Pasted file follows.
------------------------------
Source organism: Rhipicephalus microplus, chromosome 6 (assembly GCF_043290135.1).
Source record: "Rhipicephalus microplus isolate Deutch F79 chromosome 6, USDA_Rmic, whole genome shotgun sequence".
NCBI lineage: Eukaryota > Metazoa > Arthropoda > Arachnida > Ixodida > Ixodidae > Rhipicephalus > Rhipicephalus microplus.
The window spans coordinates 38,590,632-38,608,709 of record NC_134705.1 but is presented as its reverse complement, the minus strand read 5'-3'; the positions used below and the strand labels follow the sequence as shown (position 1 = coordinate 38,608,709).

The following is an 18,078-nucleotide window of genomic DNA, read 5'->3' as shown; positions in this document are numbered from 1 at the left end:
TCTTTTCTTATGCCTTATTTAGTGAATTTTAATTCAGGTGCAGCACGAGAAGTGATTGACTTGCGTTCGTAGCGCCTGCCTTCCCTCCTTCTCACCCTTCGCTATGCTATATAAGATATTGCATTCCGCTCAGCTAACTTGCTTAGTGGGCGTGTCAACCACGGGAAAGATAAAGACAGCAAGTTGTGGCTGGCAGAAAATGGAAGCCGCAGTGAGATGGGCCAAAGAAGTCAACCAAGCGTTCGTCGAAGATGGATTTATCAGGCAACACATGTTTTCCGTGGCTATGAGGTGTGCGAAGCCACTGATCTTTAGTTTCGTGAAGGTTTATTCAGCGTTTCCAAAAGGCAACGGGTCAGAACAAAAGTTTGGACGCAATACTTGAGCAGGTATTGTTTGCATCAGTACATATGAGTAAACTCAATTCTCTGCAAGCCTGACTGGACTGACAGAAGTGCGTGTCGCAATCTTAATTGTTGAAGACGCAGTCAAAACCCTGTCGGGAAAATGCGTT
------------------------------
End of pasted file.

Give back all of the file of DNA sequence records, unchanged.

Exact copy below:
Source organism: Rhipicephalus microplus, chromosome 6 (assembly GCF_043290135.1).
Source record: "Rhipicephalus microplus isolate Deutch F79 chromosome 6, USDA_Rmic, whole genome shotgun sequence".
NCBI lineage: Eukaryota > Metazoa > Arthropoda > Arachnida > Ixodida > Ixodidae > Rhipicephalus > Rhipicephalus microplus.
The window spans coordinates 38,590,632-38,608,709 of record NC_134705.1 but is presented as its reverse complement, the minus strand read 5'-3'; the positions used below and the strand labels follow the sequence as shown (position 1 = coordinate 38,608,709).

The following is an 18,078-nucleotide window of genomic DNA, read 5'->3' as shown; positions in this document are numbered from 1 at the left end:
TCTTTTCTTATGCCTTATTTAGTGAATTTTAATTCAGGTGCAGCACGAGAAGTGATTGACTTGCGTTCGTAGCGCCTGCCTTCCCTCCTTCTCACCCTTCGCTATGCTATATAAGATATTGCATTCCGCTCAGCTAACTTGCTTAGTGGGCGTGTCAACCACGGGAAAGATAAAGACAGCAAGTTGTGGCTGGCAGAAAATGGAAGCCGCAGTGAGATGGGCCAAAGAAGTCAACCAAGCGTTCGTCGAAGATGGATTTATCAGGCAACACATGTTTTCCGTGGCTATGAGGTGTGCGAAGCCACTGATCTTTAGTTTCGTGAAGGTTTATTCAGCGTTTCCAAAAGGCAACGGGTCAGAACAAAAGTTTGGACGCAATACTTGAGCAGGTATTGTTTGCATCAGTACATATGAGTAAACTCAATTCTCTGCAAGCCTGACTGGACTGACAGAAGTGCGTGTCGCAATCTTAATTGTTGAAGACGCAGTCAAAACCCTGTCGGGAAAATGCGTT